Delivery of Care

Redefining risk as the lines blur between hospitals, insurers

Is CharterCARE Health Partners developing its own narrow network to launch an insurance-based product?

Courtesy of CharterCARE Health Partners website

An image from the webpage promoting the high quality of cancer care at Roger Williams Medical Center, in Providence, taken from CharterCARE Health Partners website.

Image courtesy of CharterCARE Health Partners website

CharterCARE Health Partners is reported to be recruiting physicians' groups to be part of a new narrow network of providers as part of an insurance network, according to sources.

By Richard Asinof
Posted 4/20/15
The new health plan products featuring tiered hospital system networks are part of the shift away from fee-for-service to accountable care organizations and bundled payments, changing the way that risk is managed in the marketplace. The new Medicare law moving toward value-based care promises to accelerate that trend.
Does the move to create tiered insurance networks of hospital system providers become a game of musical chairs? What happens to the systems without a partner? Does the R.I. Office of the Health Insurance Commissioner need to establish new regulations to cover such new products that blur the lines between insurer and hospital? Are there new regulations needed at the federal and state level regarding self-insured companies? How will the findings of the new cost studies now underway change the equation of health care delivery in Rhode Island?
An 88-year-old woman breaks her leg. After three nights in a hospital bed, her leg put into a cast, she is moved to a nursing home for rehabilitation. The move is dictated not by medicine but by health insurance. The woman will need to be in a cast for about eight weeks; she will be responsible for her co-pays for 45 days. The extent of her rehabilitation, her schedule and her goals will be set more by insurance than by medical necessity. What are the quality metrics that will measure the value of the care she receives under Medicare? Are there ways that she could be allowed to return home in a cast, to have care delivered in her own home by home-based services? What are the comparative costs? What are the benefits? Who gets to decide?

PROVIDENCE – New rumors of further potential insurance market shifts have emerged, following the April 1 announcement of the new Tufts Health Plan partnership with Lifespan to offer a tiered network health plan, known as Lifespan Premier Choice, beginning July 1, where the lowest-priced tier would all be providers within the Lifespan hospital system.

CharterCARE Health Partners, the for-profit joint venture with California-based Prospect Medical Holdings and anchored by Roger Williams Medical Center and Our Lady of Fatima Hospital, is apparently recruiting physician groups in Rhode Island to join in a similar kind of narrow care network, according to a physician who had been targeted for recruitment.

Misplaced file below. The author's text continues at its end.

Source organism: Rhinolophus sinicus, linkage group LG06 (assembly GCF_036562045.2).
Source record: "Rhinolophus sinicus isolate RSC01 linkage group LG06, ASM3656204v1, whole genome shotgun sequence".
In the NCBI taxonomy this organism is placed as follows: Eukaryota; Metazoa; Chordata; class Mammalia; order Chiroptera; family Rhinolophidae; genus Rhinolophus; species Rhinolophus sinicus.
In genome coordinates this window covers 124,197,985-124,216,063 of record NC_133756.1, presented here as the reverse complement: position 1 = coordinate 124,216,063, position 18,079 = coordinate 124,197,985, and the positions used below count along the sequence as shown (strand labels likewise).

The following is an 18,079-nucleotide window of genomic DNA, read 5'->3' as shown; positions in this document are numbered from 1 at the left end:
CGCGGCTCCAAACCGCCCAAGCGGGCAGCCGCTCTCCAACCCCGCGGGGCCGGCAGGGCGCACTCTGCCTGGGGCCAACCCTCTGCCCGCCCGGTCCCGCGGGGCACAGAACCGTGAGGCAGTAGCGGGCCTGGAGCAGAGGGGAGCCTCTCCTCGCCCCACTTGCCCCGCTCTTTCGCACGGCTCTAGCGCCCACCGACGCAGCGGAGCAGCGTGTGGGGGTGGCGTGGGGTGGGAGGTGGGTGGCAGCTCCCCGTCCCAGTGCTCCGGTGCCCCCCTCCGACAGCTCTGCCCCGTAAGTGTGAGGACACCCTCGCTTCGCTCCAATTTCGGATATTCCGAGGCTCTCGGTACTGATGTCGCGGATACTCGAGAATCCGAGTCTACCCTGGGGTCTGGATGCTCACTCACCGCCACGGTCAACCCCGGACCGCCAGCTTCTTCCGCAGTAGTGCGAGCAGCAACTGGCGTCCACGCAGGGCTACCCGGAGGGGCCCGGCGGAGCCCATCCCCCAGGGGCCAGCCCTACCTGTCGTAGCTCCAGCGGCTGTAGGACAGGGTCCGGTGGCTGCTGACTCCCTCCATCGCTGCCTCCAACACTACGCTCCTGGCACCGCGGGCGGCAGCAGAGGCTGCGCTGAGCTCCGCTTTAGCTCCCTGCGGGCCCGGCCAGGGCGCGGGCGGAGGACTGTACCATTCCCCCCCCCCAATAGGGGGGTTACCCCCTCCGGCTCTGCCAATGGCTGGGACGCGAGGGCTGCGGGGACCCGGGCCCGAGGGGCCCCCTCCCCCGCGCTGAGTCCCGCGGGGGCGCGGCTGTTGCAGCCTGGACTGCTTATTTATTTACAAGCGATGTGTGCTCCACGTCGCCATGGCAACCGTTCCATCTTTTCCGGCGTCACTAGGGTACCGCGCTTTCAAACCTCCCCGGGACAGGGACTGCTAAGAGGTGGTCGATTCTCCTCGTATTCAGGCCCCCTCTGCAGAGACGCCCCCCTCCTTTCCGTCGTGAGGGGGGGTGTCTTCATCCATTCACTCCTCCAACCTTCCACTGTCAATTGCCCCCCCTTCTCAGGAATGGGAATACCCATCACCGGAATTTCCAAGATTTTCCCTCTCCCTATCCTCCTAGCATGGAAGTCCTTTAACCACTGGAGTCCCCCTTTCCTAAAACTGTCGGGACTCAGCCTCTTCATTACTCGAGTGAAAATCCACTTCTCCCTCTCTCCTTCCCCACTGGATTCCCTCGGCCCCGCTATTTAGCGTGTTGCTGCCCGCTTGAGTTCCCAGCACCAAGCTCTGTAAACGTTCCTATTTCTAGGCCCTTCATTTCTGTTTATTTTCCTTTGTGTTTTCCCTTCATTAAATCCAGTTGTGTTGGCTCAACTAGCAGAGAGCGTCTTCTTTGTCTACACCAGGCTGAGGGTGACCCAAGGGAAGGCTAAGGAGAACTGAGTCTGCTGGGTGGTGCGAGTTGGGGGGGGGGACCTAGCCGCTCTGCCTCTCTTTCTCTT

Under the arrangement, members of the physician group belonging to the narrow network would be asked to refer patients within the CharterCARE Health Partners. If patients went outside the network, the costs of that care from outside the network providers would be deducted from any reimbursement paid to the physicians. That was a deal-breaker, according to the physician who had been the target of recruitment.

Otis Brown, vice president of communications at CharterCARE Health Partners, was asked by ConvergenceRI to clarify or confirm the accuracy of the reports.

The move can be seen as part of a major shift in how risk is being redefined by insurers, hospitals and providers in the Rhode Island and national health care markets.

Tufts Health Plan responds
Sonya Hagopian, the vice president of Corporate Communications and Public Relations at Tufts Health Plan, finally responded to questions that had been asked in advance of the ConvergenceRI story about the new Lifespan tiered network insurance plan. [See link to ConvergenceRI story below.]

The responses were marked by a series of skilled parries to the questions, often delivering responses that deflected the questions or did not answer the questions.

In her response to the question, “What are the enrollment numbers for Tufts’ similar tiered plan with Steward Health Care?” Hagopian did not respond by offering any actual numbers regarding enrollment of members. Instead, she drew distinctions between the Lifespan health plan and the Steward health plan.

“The plan with Steward is not a tiered plan,” Hagopian wrote in an e-mail. “It’s a limited network plan. “In a tiered plan, the network is broader and copays vary, depending of what tier a provider is on.”